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The Philippines’ $35 Billion Military Modernization Plan, Explained

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Pacific Money | Economy | Southeast Asia

The Philippines’ $35 Billion Military Modernization Plan, Explained

Manila is seeking to take a major step forward in the modernization of its armed forces, but current economic conditions are challenging.

The Philippines’ $35 Billion Military Modernization Plan, Explained
Credit: Photo 162663114 © Bumbleedee |

Philippine President Ferdinand Marcos Jr. recently approved a “wish list” of big-ticket military procurements with an estimated value of around $35 billion (2 trillion Philippine pesos), which will be spent over the next ten years. This is part of an ongoing military modernization program that kicked off in 2012, but the need for upgraded defense capabilities has become more acute during Marcos’ presidency as he has taken a tougher stance against China than his predecessor did.

The Philippines has already made some big purchases in recent years, including a $375 million deal for BrahMos cruise missiles from India. They have also signed several big contracts with South Korean shipbuilder Hyundai Heavy Industries, including for a pair of Jose Rizal-class frigates which are already in service, as well as six offshore patrol vessels and two missile corvettes which will be delivered over the next several years. The combined cost of the patrol boats and corvettes is around $1 billion.

Despite this flurry of activity, if the defense modernization program were indeed bumped up to $35 billion over ten years it would represent a substantial increase over current and historical levels. To give some context, defense modernization (which is paid for using a special fund that is legally separate from the Department of National Defense budget) was allocated 40 billion pesos in 2024. That is about $694 million at current exchange rates. In 2023, it got $477 million. So the government would need to ramp up spending by a lot and quickly to meet its goal of spending $35 billion.

The next question is: can the Philippines afford to spend several billion dollars a year modernizing its military? Ten years is a long time and it’s hard to make predictions about the 2030s, but looking at how the 2024 fiscal situation is shaping up the answer right now is probably not.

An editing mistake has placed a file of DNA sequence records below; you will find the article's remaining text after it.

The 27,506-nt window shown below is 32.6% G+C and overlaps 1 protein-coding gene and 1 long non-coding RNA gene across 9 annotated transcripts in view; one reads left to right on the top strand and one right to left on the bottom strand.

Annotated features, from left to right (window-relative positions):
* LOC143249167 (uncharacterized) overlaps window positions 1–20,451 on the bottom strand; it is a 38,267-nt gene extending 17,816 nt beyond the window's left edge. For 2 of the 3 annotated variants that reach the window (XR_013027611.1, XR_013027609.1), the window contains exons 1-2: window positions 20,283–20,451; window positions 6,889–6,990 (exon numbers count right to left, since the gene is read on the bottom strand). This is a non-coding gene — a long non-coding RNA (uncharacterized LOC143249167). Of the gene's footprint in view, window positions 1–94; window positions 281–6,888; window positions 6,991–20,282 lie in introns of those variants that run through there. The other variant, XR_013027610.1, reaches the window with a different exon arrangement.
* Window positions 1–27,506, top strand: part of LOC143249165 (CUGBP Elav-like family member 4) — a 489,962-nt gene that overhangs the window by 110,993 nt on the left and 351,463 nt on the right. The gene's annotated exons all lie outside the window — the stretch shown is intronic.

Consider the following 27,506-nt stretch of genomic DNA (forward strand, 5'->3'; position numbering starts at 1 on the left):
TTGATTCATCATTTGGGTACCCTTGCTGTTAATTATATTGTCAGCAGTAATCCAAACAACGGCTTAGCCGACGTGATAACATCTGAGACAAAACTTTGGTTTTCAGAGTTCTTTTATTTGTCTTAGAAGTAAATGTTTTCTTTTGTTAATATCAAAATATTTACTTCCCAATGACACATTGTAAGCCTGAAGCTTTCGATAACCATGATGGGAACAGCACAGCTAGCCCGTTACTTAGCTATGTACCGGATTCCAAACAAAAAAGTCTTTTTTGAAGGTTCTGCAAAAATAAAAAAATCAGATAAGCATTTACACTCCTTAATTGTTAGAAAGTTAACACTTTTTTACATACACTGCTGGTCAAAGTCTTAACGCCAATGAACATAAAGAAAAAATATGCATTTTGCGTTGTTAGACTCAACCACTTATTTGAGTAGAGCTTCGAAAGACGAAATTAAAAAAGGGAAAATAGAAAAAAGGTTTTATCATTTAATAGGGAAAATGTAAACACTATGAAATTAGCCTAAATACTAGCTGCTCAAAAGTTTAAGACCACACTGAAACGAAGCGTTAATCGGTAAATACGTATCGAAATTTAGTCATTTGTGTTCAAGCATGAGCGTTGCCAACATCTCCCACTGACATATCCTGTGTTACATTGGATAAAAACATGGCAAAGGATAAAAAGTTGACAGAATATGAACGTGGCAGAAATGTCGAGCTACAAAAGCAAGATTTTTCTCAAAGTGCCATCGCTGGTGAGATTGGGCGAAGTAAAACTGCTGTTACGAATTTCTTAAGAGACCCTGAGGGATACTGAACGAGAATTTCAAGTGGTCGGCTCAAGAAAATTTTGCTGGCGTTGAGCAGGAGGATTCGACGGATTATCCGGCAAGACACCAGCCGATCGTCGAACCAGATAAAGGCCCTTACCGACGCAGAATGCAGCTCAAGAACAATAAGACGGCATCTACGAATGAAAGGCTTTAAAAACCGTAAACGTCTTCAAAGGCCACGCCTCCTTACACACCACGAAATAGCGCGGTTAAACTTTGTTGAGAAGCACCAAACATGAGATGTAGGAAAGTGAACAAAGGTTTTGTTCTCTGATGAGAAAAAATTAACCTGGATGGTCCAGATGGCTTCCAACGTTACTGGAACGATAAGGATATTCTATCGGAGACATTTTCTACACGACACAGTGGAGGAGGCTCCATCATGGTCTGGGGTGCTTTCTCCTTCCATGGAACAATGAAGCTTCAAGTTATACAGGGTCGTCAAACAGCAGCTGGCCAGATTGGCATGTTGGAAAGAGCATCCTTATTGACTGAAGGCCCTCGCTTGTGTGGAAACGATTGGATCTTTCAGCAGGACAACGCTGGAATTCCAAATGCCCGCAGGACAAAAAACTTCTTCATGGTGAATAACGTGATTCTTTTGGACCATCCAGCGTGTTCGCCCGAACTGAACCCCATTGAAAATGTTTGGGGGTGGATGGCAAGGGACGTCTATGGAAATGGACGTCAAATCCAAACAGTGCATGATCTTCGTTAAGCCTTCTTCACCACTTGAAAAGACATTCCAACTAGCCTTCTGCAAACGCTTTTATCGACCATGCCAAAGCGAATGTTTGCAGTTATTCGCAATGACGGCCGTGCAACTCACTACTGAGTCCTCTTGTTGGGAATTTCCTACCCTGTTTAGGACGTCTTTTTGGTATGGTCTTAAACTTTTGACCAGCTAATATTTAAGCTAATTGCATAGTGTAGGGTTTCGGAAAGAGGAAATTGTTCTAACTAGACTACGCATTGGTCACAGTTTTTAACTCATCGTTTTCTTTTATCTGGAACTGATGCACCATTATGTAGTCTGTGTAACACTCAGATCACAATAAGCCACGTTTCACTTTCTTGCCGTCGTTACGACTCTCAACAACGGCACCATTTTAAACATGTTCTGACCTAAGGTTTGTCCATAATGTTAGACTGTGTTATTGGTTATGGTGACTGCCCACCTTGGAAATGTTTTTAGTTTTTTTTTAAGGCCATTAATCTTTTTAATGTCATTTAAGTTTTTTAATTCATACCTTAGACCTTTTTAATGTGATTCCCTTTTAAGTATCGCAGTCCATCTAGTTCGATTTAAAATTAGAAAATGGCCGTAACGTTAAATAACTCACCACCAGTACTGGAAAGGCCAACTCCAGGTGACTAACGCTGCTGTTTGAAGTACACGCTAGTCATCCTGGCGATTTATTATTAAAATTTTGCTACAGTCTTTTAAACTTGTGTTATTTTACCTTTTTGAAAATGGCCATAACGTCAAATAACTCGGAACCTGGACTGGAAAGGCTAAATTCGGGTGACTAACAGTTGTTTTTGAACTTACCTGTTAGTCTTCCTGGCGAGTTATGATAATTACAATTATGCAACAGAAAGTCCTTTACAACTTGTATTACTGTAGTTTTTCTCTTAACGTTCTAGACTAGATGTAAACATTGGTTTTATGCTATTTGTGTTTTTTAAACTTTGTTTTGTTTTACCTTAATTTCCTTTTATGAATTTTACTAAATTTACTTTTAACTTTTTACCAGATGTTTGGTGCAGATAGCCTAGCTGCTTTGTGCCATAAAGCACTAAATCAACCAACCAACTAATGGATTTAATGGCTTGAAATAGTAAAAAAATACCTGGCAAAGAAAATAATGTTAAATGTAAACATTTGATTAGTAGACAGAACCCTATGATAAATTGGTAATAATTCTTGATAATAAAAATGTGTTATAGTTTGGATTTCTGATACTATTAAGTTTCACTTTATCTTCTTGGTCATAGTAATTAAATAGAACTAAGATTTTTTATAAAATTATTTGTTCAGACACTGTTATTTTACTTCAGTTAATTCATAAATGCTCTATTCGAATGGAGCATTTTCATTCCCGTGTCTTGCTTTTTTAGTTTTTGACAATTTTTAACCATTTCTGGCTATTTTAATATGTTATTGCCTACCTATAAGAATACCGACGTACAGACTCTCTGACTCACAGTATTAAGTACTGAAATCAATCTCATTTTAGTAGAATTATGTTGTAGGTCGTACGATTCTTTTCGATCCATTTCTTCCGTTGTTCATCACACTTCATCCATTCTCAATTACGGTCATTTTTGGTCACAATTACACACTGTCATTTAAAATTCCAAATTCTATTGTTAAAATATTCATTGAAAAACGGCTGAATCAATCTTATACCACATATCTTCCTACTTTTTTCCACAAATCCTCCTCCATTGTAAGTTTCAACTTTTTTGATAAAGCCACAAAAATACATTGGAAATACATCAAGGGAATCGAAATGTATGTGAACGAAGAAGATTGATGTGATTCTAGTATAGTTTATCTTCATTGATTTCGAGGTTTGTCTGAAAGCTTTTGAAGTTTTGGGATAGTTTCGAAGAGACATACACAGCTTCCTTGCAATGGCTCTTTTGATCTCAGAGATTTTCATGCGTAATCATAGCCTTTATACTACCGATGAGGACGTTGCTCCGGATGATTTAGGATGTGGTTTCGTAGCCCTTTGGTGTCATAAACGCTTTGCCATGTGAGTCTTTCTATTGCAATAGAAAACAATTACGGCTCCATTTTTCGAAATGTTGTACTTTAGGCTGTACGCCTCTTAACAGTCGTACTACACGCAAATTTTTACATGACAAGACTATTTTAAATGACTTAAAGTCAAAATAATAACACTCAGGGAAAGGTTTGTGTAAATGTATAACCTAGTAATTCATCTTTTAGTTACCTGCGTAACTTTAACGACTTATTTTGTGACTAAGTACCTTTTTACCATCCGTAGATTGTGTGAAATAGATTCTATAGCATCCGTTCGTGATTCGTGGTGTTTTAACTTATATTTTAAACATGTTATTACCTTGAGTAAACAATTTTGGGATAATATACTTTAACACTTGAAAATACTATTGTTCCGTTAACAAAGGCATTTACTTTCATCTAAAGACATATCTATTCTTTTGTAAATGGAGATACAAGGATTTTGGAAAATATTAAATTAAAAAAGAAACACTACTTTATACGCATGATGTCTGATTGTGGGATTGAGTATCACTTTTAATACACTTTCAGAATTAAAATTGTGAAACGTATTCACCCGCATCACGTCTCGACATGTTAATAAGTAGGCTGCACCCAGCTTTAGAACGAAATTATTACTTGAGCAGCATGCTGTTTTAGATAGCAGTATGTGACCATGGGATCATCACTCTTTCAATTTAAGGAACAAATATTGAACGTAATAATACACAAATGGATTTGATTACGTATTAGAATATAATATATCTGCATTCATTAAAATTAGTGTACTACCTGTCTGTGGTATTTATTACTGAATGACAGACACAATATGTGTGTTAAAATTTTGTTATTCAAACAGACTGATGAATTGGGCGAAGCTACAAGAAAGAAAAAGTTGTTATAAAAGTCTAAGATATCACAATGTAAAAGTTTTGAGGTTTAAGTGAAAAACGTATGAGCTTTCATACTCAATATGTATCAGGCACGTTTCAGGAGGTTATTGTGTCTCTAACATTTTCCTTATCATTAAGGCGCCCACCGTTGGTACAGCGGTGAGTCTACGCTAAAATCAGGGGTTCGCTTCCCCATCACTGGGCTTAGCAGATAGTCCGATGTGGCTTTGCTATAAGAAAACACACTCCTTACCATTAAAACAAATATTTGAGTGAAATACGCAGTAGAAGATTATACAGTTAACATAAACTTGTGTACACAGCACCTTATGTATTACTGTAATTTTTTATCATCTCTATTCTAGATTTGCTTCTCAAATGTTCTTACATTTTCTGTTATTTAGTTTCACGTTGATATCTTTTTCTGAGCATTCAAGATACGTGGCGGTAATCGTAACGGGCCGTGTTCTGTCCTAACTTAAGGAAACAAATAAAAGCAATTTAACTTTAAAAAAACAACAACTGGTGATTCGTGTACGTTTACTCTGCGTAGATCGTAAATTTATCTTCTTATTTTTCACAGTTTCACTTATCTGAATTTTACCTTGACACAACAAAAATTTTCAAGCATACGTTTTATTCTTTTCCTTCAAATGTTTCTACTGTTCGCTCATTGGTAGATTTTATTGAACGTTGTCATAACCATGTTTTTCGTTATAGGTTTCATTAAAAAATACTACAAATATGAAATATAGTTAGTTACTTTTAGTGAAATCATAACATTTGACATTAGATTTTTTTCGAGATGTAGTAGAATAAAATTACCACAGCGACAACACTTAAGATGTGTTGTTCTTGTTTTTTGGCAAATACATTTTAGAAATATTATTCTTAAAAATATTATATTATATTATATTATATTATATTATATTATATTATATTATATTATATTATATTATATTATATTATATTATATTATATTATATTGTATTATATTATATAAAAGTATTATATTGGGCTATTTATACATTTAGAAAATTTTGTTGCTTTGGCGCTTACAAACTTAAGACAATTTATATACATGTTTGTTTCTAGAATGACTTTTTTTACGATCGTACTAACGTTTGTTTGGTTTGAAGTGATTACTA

When the Philippines approved its most recent budget, planners made some basic assumptions about how the economy would develop in 2024. And so far, with almost half of the year behind us, some of those assumptions look like they were a tad optimistic.

Budget planners were expecting the economy to grow by between 6.5 and 7 percent in 2024. It’s not impossible, as growth in the first quarter of 2024 was 5.7 percent, but this target has been repeatedly revised down and it seems likely the final figure might end up around 6 percent. Planners also expected interest rates and borrowing costs to fall, projecting that the yield on a 364-day Treasury bill would be 4 to 5.5 percent in 2024. It’s currently 6 percent.

Slower growth and higher borrowing costs will place a strain on the government’s finances. The 2024 budget projected a fiscal deficit of 5 percent of GDP, which was obviously based on the expectation that, led by the U.S. Federal Reserve, central banks would start easing back on interest rates this year and bring down the cost of borrowing. Now it looks like that isn’t going to happen, with the Fed likely to keep interest rates steady for a while.

What all of this boils down to is that with slower economic growth, a looming deficit, and higher interest rates and borrowing costs than expected, now is not a great time to kick off a big spending spree on military equipment. In particular, it is not a great time for the government to borrow in order to do so.

The flip side is that with China becoming increasingly aggressive with its territorial incursions, can the Philippines afford not to modernize its military right now? Probably not, and the fiscal situation could be much improved in a year or two so modernization plans must forge ahead regardless.

This means the Marcos Jr. government will almost certainly continue to look for big-ticket procurements especially aimed at bolstering its naval and air defense capabilities. France’s Naval Group, fresh off its $2 billion deal with Indonesia, has been trying to sell Scorpene submarines to the Philippines, and the Air Force has been shopping around for fighter jets for a while.

Annual spending somewhere in the range of $1 billion for military modernization would not be unreasonable or unrealistic. But for now, and until macroeconomic conditions improve a little, a $35 billion military wish list might be leaning a little bit more toward the wish side of the ledger.